Review: A Star Shall Fall
By now all you readers have probably figured you have us all figured out. You know what books we will like before you even read the review. More importantly, you know what books we will hate. We aren’t going to argue much. We wear our taste in novels openly, and to be honest we have a good idea of whether a novel will be awesome/yucky before we even read it.
We receive quite a few ARCs every month. We sift through the tilting stacks of them and get excited when we see something from one of our favorite authors. Likewise we tend to feel a little nauseated when we see another “original tale of a human who falls in love with a deadly vampire.” You see, some novels just don’t interest us at all. Yet we read them. For you. Because we are inexplicably full of awesome.
Sometimes, a novel surprises the heck out of us.
Uh huh. We enjoyed a novel with faeries. Don’t worry about yourself. We’re still trying to process that.
Here’s how the story goes. A while back, in 1666, there was a crazy fire in London. It gutted nearly the entire city. This is historic fact. What Brennan does is put a fantastical explanation to the historic event. Psycho dragon. Yup. He got hungry and angry and nearly killed everyone and everything in London. Luckily, the fae managed to exile the dragon into a comet that was passing by a bit (1682 after they had temporarily imprisoned the dragon) after the devastating fire. Problem there? It was Haley’s Comet. You know, the one that comes by every back every 75 to 76 years? This is the part where all the fae realize how screwed they are. The premise alone made us sit back and say, “Huh. That is way cool.”
It wasn’t until we were partly through the first bit of the novel that we realized this was the third book in a series. It was a bit of a bummer, but really we didn’t feel lost at all. Brennan does SUCH a great job with the clarity of her writing that we picked up meanings, and back stories of characters with ease. Our main PoVs are the Fae Queen of the Onyx Court, Lune. Apparently she has been a character throughout the entire series. Lune wasn’t the main focus of the novel, but he characterization was fantastic. You could see the pain in her past, and her desire to do anything to protect her Court, and the humans in London. Irrith is another of the fae PoVs. Her fascination with all things human is described with such an alien way of thinking, but also in a very endearing way. Our main PoV belongs to a human Lord named Galen. He has some issues. In love with Lune. Bedding Irrith. Betrothed to another human. Oh, and resolving the whole “dragon coming to eat everyone” thing has been placed on his shoulders.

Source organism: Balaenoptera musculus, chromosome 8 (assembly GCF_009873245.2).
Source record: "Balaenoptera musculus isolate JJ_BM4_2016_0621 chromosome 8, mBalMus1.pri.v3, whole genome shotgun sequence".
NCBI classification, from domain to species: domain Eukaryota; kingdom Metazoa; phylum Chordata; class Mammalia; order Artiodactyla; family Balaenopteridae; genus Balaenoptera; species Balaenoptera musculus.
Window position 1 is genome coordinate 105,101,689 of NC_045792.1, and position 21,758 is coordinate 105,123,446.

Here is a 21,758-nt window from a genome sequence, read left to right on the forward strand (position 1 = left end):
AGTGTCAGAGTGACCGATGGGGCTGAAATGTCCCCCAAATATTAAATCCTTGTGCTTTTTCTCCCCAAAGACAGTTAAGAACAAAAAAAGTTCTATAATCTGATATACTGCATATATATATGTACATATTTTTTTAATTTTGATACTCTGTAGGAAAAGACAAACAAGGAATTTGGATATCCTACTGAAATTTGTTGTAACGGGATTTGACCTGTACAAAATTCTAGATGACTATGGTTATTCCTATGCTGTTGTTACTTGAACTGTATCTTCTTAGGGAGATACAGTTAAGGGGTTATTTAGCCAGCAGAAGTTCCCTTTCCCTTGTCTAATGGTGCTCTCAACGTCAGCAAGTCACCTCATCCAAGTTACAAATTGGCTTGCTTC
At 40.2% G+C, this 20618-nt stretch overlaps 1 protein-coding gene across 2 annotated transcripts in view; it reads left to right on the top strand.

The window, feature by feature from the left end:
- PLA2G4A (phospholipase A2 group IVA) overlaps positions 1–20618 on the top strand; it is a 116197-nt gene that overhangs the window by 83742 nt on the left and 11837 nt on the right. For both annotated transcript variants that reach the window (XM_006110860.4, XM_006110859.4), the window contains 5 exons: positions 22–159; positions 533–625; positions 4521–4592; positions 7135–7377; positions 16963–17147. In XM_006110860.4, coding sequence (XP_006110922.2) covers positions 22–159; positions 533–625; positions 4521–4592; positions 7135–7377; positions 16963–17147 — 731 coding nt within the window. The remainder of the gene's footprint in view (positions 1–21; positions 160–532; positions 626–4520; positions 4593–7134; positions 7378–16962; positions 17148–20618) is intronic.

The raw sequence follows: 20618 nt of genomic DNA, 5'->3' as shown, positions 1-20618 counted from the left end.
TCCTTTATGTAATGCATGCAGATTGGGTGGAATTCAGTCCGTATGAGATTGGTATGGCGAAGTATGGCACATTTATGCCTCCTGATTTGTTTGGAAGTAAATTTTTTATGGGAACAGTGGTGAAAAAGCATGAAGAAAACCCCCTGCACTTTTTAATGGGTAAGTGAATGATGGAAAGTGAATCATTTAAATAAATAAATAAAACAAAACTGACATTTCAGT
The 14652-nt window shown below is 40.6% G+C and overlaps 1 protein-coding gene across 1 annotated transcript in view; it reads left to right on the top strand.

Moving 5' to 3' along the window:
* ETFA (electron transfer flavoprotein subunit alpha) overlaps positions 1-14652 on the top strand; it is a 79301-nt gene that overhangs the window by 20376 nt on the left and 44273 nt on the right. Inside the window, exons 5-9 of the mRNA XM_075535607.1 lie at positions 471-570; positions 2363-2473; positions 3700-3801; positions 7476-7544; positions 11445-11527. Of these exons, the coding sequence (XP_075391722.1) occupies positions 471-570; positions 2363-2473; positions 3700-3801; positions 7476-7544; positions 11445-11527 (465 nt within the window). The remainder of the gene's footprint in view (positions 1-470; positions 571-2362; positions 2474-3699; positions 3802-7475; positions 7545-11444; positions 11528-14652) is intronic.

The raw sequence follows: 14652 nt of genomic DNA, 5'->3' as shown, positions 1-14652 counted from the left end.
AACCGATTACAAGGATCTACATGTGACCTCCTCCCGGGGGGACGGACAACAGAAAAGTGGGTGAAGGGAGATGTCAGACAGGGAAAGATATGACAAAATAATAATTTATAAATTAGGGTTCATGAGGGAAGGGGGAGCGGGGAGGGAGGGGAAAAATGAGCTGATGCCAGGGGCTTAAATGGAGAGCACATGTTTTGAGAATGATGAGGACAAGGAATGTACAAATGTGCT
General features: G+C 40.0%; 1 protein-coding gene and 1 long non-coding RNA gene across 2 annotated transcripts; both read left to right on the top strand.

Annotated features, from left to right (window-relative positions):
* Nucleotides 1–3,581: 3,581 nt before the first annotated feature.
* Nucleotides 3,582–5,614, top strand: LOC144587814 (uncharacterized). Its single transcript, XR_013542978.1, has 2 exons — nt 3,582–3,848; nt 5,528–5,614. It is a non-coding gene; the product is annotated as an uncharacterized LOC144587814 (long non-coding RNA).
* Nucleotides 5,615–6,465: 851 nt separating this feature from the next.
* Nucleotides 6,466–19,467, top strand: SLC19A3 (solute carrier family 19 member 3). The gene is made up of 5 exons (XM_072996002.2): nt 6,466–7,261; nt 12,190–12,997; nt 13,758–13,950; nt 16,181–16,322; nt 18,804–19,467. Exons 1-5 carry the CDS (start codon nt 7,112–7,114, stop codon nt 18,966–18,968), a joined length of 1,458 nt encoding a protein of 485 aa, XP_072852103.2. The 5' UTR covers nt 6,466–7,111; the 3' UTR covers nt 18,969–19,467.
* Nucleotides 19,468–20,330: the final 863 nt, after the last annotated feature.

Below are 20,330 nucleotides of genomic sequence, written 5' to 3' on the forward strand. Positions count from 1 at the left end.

That, dear readers, is how you introduce conflict.
A STAR SHALL FALL is a terrific novel. It stands solidly on its own two feet despite being the third novel in a series.
The thing about this novel is that it would have been easy for Brennan to focus on the event of the dragon returning, and then ignore any real character development. Brennan doesn’t do this. A STAR SHALL FALL is a character drama. It is about how all these wonderful characters deal with the dragon’s return, a potential coup of the Onyx Court, and love. This story is all about character development, and we loved it.
Before we go any further, we should mention that this book most definitely isn’t for everyone. If all you read is action novels, you won’t find that type of content here–though when we do get action in A STAR SHALL FALL, it is extremely well described. Brennan’s novel is slow paced. There is a lot of people standing around talking about possible solutions for the various problems present. In a way, it feels a little like if Brandon Sanderson had written Historical Fantasy. We mean early Brandon Sanderson. ELANTRIS. You know, where people stood around and chatted for the majority of the novel. For us, in this particular case, it was a good thing. Will it work for you? Hopefully. But we realize that it just may be too slow for some people.
We really don’t have many issues with A STAR SHALL FALL. It was just so refreshing to read. It didn’t get bogged down in “Let me tell you all our history.” No, she seamlessly integrates the story into the time period, and into the actual events in history. Our personal opinions? This is how Alternate Historical Fantasy should be done.
A STAR SHALL FALL is a terrific novel. It stands solidly on its own two feet despite being the third novel in a series. You should be reading this novel. Seriously, like, right now. If you are reading this review, it will take you a whole five minutes to order this book from Amazon. While you are there, do what we are about to do: pick up copies of the other two novels in the series. MIDNIGHT NEVER COME (Amazon) and IN ASHES LIE (Amazon). If they are even half as fantastic as A STAR SHALL FALL, they will be excellent reads indeed.
Marie Brennan: Thank you for giving us one of the surprises of the year so far. If we were standing next to you, we would totally be giving you high-fives.
- Recommended Age: 14+
- Language: We can count on one hand how many times characters swore
- Violence: Not a ton, but there are some decently shocking scenes. Extremely well done when included.
- Sex: Mentioned tactfully, but never shown